This spring as Kay and I work up our garden—she is head gardener, and I her head weed-puller—and I bump into the artifacts inherited from my Richmond grandmother and my father, and as I hear the squeals of pleasure from my grandchildren running along the garden paths or playing in the fountain or chasing after the butterflies (we employ a capture and release program now), I watch with joy as they marvel in wonder at the magic spin-wheel cups on the weather vane catching the wind and twirling through the sculpted holes of eternity or as they jump from rock to rock with an occasional misstep that draws blood and tears and requires band aides and comforting words in the embrace of a parent or grandparent, or listen to them conversing with the statue of St. Francis, or traversing the stone border wall as if it were a balance beam, or racing their bicycles like daredevils down the ramp they have constructed from the large stone steps, I ponder what rich and fertile memories they are storing up, and I remember my own childhood adventures in the gardens of my grandmother. I am confident that the memories of our two daughters are chockfull of wonderful moments of time spent in their grandfather’s garden. And now our grandchildren are creating their memories in our garden of delights. This is a blessing handed down to the third and fourth generation.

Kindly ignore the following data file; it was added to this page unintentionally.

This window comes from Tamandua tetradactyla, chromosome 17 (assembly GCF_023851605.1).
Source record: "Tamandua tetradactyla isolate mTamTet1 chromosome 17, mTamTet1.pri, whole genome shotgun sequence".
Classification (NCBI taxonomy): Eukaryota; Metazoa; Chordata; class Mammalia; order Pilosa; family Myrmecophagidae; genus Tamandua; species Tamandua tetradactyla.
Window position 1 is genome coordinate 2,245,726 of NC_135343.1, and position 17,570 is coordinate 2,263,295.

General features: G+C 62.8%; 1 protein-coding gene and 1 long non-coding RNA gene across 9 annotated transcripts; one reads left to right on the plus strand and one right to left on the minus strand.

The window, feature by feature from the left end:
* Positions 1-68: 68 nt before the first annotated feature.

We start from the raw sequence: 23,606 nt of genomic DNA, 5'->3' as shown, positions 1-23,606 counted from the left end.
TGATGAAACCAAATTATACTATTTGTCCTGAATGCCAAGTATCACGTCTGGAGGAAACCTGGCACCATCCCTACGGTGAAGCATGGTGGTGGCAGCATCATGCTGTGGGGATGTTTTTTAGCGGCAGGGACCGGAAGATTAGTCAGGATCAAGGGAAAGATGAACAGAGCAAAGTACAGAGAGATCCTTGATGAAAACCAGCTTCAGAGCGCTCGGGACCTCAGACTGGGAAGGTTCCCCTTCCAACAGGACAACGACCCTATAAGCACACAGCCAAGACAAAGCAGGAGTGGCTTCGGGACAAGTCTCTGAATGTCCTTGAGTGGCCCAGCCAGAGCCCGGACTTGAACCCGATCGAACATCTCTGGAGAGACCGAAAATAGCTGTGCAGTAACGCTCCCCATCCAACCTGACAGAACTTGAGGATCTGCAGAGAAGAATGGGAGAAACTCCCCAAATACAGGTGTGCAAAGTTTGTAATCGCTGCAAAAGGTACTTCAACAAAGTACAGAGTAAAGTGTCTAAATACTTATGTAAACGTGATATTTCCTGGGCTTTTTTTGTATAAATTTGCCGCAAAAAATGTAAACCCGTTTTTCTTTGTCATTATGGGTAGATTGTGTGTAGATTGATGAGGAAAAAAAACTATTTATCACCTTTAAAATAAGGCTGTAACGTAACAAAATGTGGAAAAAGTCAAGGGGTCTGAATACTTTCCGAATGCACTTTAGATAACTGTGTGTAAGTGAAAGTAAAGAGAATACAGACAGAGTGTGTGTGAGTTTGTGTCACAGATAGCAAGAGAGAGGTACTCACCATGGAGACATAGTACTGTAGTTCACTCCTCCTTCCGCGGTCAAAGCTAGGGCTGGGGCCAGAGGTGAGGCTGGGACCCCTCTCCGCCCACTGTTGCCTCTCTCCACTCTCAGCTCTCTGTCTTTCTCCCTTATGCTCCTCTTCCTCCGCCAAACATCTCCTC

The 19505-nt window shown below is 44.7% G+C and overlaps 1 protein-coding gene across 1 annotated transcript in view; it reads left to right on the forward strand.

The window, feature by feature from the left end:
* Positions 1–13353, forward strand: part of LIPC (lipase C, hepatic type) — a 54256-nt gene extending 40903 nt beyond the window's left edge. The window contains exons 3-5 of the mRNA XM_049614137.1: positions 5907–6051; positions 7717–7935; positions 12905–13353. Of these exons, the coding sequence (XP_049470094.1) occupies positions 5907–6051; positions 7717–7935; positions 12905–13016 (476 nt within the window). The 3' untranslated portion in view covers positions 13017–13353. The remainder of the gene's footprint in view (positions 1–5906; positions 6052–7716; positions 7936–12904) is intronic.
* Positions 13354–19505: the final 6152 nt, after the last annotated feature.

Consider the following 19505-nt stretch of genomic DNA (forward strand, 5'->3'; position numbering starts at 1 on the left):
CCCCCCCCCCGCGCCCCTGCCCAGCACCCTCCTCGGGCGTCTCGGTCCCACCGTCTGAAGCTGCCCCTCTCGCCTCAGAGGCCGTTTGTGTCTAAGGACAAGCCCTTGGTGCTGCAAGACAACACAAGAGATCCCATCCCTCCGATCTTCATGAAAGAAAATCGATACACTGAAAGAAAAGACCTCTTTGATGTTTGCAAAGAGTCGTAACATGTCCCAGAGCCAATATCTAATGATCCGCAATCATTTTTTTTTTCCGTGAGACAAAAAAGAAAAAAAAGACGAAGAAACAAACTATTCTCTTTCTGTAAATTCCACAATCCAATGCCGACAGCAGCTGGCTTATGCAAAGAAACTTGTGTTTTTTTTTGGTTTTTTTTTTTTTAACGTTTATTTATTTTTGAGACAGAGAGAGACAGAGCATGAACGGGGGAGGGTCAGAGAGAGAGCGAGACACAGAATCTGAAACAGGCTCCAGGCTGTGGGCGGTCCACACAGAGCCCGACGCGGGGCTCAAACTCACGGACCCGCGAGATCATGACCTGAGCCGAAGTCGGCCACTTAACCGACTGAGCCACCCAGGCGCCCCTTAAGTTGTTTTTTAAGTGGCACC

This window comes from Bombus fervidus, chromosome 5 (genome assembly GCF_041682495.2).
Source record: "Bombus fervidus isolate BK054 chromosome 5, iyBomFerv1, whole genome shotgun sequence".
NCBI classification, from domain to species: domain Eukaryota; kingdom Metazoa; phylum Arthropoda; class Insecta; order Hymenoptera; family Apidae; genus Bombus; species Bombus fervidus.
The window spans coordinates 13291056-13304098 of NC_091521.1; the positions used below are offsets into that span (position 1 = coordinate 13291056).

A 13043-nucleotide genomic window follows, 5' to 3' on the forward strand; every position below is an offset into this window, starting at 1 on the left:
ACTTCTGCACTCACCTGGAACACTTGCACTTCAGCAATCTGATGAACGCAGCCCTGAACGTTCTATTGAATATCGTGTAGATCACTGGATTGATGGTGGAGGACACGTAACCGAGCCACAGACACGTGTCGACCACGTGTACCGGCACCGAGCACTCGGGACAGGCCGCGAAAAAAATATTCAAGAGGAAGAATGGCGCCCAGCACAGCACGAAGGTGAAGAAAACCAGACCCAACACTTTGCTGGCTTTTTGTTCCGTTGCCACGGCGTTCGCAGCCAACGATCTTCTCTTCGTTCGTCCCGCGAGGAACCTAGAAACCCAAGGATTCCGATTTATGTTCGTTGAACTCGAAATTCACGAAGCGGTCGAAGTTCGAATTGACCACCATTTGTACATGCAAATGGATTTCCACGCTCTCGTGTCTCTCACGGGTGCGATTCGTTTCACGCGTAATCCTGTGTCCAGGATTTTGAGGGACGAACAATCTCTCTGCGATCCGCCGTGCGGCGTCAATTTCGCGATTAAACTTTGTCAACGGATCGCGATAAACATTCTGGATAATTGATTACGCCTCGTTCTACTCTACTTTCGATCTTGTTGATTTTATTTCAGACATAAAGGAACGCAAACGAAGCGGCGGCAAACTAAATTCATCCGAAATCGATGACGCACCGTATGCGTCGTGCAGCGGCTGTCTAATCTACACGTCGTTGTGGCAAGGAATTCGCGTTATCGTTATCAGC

Cover Art: Pen and Ink Drawing by Paul Geissler; 1951